I’ve been wanting to do one of these newsletters for awhile, but really had no idea what to tell folks about my Brookolie jewelry. Recently fellow writer Sa’diyya Nesar of the SISTERS Disability Feature Column and I had a brief chat about the bursts of creative energy and emotional maturity that often occur after a fever or other illness. Lo and stuff, it seems all I needed was to be knocked down with a bronchitis flare up for several days and now I have plenty to tell you! Firstly, I think this connection between illness and growth is a really interesting one worth exploring for most of us. We usually view sickenss as a horrid impedance, and sure it can be, but there is also a method to the erm hackiness.
As someone with congenital muscular weaknesses, Sa’diyya has experienced this cycle many times in her life. Sa’diyya was born with weak muscles, (congenital myopathy), making her vulnerable to get pneumonia easily. I have experienced this cycle frequently as well with reoccurring bouts of bronchitis, pneumonia and sinusitis in my youth. The first place I ever read about and had confirmation about the post illness bloom was in a homeopathic book I bought back in my days in Portland(ia) to learn how to care for my children, who I have since witnessed experience this phenomena many times. My daughter Zaynab, then 7 years old, was once in bed with a fever for two days when she suddenly popped up and had to “work on a shirt”. She had recently commandeered her older brother’s fabric pens and had been dabbling with them, but on this post feverish day she spent a couple of hours doubled over her shirt creating an elaborate and pretty awesome henna-esque design covering about 3/4s of it. Then she went back to be for another day and a half.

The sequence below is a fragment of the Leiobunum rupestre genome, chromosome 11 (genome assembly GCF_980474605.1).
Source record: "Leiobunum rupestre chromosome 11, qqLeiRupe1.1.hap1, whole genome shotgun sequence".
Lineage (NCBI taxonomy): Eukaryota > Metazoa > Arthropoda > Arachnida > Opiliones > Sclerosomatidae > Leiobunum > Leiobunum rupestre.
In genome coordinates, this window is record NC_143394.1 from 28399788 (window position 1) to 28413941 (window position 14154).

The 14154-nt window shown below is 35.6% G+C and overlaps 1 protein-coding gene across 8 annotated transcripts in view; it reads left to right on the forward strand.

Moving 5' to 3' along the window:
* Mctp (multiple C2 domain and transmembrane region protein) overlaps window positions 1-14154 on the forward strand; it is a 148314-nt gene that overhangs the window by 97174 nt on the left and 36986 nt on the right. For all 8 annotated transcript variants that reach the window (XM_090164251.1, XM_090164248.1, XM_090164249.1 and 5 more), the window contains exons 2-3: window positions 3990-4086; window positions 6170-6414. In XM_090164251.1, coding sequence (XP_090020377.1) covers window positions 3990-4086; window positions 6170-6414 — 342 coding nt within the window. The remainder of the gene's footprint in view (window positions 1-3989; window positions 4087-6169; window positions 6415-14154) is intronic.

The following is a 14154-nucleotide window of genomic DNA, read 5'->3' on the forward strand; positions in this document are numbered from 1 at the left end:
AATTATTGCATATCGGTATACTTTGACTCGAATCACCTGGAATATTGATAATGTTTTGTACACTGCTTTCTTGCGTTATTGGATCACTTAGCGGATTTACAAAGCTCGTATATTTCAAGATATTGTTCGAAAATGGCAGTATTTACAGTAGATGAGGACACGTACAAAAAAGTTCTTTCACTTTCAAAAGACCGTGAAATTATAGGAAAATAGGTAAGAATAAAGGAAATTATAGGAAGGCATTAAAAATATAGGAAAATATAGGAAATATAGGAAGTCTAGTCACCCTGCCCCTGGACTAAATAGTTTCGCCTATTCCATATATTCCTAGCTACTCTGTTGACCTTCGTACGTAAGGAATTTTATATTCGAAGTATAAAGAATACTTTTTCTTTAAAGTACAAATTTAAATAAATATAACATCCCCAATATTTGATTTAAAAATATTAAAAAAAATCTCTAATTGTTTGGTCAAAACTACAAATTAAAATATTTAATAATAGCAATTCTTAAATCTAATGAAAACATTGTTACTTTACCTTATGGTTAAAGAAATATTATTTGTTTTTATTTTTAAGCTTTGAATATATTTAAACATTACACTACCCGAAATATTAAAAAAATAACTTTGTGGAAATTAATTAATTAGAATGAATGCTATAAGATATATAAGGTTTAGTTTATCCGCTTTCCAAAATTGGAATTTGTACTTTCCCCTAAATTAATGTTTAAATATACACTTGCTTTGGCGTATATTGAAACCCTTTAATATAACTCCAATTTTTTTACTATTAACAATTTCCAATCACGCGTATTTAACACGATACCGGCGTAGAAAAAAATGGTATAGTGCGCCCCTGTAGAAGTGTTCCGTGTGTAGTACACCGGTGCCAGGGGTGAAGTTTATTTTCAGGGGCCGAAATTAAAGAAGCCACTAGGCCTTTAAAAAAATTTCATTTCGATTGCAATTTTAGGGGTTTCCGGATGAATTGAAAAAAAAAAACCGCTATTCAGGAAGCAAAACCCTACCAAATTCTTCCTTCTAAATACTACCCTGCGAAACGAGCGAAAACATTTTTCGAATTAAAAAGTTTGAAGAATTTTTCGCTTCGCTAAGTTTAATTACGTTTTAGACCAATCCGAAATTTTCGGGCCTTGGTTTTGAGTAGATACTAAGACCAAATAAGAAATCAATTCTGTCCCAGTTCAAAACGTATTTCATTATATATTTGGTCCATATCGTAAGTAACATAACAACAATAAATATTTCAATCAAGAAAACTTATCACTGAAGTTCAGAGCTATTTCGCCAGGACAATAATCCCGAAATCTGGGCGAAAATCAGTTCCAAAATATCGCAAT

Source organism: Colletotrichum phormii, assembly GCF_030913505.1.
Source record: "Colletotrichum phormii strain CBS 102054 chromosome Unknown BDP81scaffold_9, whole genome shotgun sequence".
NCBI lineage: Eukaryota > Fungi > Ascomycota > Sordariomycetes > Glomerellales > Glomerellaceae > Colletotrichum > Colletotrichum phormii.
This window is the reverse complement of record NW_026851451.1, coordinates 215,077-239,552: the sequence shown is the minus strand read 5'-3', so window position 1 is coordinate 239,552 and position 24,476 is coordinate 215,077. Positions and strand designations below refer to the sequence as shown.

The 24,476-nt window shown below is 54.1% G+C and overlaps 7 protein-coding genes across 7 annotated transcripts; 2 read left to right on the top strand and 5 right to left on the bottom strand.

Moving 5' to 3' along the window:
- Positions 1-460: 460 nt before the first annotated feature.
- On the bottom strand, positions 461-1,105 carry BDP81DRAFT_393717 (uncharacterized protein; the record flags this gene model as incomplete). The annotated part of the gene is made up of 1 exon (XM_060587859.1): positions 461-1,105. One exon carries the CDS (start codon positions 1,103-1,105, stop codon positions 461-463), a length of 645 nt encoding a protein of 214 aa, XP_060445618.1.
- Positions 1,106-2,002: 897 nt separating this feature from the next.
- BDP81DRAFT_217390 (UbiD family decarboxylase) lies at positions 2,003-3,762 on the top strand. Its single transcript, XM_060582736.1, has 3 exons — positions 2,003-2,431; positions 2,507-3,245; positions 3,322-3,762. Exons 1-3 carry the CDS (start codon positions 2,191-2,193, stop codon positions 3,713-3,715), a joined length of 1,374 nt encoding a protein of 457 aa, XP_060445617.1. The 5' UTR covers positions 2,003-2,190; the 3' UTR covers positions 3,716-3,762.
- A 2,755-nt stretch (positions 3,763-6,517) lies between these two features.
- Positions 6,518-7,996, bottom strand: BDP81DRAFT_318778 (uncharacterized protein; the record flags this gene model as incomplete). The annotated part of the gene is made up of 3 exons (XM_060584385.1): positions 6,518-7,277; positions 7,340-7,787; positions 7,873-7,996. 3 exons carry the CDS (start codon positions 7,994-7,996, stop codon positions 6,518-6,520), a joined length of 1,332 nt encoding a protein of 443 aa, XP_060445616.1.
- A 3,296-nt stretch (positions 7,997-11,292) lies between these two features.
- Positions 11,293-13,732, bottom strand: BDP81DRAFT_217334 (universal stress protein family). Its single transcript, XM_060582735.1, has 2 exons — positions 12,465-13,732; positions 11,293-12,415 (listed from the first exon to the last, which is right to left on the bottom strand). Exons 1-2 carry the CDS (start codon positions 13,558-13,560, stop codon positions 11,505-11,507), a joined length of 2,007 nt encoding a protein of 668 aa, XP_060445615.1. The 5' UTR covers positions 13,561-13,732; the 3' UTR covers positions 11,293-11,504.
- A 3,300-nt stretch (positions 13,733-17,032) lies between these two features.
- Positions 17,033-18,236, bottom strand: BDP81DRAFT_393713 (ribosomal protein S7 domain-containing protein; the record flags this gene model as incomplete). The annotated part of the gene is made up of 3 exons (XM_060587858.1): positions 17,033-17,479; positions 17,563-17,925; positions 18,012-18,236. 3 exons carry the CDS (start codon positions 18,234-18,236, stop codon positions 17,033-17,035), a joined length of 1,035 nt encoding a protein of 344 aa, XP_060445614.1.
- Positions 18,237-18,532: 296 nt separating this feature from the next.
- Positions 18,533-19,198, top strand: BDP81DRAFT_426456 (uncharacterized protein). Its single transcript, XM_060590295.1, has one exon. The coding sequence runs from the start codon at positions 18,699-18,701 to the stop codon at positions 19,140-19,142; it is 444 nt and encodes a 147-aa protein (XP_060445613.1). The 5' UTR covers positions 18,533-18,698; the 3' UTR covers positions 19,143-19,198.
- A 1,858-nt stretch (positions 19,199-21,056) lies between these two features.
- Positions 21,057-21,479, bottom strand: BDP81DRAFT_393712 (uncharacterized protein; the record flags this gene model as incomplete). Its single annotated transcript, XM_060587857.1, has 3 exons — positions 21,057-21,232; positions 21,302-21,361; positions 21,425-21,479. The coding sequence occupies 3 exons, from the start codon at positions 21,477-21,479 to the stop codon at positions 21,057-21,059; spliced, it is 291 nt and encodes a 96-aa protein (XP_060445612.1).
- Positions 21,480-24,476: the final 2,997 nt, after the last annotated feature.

About a month before my current knock down I had finally received a long awaited order of 14 Goldfill and 22K Vermeil jewelry supplies. I hadn’t had the time to do anything with it, but while I was sick I dozed on and off in bed, visions of stringing gold rolo chain with sky blue Amazonite, frosty green Fluorite and vermeil connectors danced through my head. As soon as I could sit up I had several designs in mind which I had to crank out. And here they are…
Which leads me to… many people ask me where do I get my supplies?
I incorporate Moroccan-made elements in most of my designs, but the majority of my gemstones, pearls and even metal bits cannot be found in Morocco. I have been selling my gemstone and precious metal jewelry for a decade and brought a fairly nice stash of supplies with me to Morocco. One winter in Alaska, I worked in a lovely boutique bead store while the owner went on her annual shopping trip to Hong Kong, India and Thailand. I owed her a lot of money when she got back, but I am still using gemstones from those many, many strands I acquired that winter.